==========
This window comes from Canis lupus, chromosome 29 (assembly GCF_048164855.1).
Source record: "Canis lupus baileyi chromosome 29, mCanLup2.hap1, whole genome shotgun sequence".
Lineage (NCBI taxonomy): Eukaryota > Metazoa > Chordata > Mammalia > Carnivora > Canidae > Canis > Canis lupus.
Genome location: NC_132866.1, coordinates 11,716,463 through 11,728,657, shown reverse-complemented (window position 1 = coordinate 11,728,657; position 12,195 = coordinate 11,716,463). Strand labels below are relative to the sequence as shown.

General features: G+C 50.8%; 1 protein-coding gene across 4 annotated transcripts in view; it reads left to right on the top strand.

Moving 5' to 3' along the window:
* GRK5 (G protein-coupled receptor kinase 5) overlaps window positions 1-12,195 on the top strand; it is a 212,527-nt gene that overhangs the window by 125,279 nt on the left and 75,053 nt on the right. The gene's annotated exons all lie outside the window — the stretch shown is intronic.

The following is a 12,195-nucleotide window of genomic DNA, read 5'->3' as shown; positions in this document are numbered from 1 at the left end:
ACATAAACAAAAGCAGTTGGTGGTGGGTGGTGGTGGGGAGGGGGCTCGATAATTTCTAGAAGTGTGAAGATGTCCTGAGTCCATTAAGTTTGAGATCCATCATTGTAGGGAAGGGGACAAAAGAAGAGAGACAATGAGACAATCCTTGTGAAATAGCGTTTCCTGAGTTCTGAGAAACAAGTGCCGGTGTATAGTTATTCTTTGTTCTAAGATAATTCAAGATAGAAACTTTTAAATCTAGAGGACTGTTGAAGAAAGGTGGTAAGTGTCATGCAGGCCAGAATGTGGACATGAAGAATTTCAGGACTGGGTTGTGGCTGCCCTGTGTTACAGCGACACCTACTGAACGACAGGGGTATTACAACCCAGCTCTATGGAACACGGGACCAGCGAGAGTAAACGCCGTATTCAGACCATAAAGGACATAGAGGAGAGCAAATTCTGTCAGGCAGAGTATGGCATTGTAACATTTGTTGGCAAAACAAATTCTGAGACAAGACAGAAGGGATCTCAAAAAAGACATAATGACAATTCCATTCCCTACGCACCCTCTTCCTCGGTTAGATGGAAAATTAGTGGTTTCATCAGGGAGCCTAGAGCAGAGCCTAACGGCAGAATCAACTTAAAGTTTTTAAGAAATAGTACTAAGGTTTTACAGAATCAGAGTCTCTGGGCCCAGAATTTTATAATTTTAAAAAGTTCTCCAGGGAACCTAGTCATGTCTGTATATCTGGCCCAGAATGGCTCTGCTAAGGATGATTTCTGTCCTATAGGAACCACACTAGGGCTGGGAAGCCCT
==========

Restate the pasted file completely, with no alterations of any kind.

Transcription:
This window comes from Canis lupus, chromosome 29 (assembly GCF_048164855.1).
Source record: "Canis lupus baileyi chromosome 29, mCanLup2.hap1, whole genome shotgun sequence".
Lineage (NCBI taxonomy): Eukaryota > Metazoa > Chordata > Mammalia > Carnivora > Canidae > Canis > Canis lupus.
Genome location: NC_132866.1, coordinates 11,716,463 through 11,728,657, shown reverse-complemented (window position 1 = coordinate 11,728,657; position 12,195 = coordinate 11,716,463). Strand labels below are relative to the sequence as shown.

General features: G+C 50.8%; 1 protein-coding gene across 4 annotated transcripts in view; it reads left to right on the top strand.

Moving 5' to 3' along the window:
* GRK5 (G protein-coupled receptor kinase 5) overlaps window positions 1-12,195 on the top strand; it is a 212,527-nt gene that overhangs the window by 125,279 nt on the left and 75,053 nt on the right. The gene's annotated exons all lie outside the window — the stretch shown is intronic.

The following is a 12,195-nucleotide window of genomic DNA, read 5'->3' as shown; positions in this document are numbered from 1 at the left end:
ACATAAACAAAAGCAGTTGGTGGTGGGTGGTGGTGGGGAGGGGGCTCGATAATTTCTAGAAGTGTGAAGATGTCCTGAGTCCATTAAGTTTGAGATCCATCATTGTAGGGAAGGGGACAAAAGAAGAGAGACAATGAGACAATCCTTGTGAAATAGCGTTTCCTGAGTTCTGAGAAACAAGTGCCGGTGTATAGTTATTCTTTGTTCTAAGATAATTCAAGATAGAAACTTTTAAATCTAGAGGACTGTTGAAGAAAGGTGGTAAGTGTCATGCAGGCCAGAATGTGGACATGAAGAATTTCAGGACTGGGTTGTGGCTGCCCTGTGTTACAGCGACACCTACTGAACGACAGGGGTATTACAACCCAGCTCTATGGAACACGGGACCAGCGAGAGTAAACGCCGTATTCAGACCATAAAGGACATAGAGGAGAGCAAATTCTGTCAGGCAGAGTATGGCATTGTAACATTTGTTGGCAAAACAAATTCTGAGACAAGACAGAAGGGATCTCAAAAAAGACATAATGACAATTCCATTCCCTACGCACCCTCTTCCTCGGTTAGATGGAAAATTAGTGGTTTCATCAGGGAGCCTAGAGCAGAGCCTAACGGCAGAATCAACTTAAAGTTTTTAAGAAATAGTACTAAGGTTTTACAGAATCAGAGTCTCTGGGCCCAGAATTTTATAATTTTAAAAAGTTCTCCAGGGAACCTAGTCATGTCTGTATATCTGGCCCAGAATGGCTCTGCTAAGGATGATTTCTGTCCTATAGGAACCACACTAGGGCTGGGAAGCCCT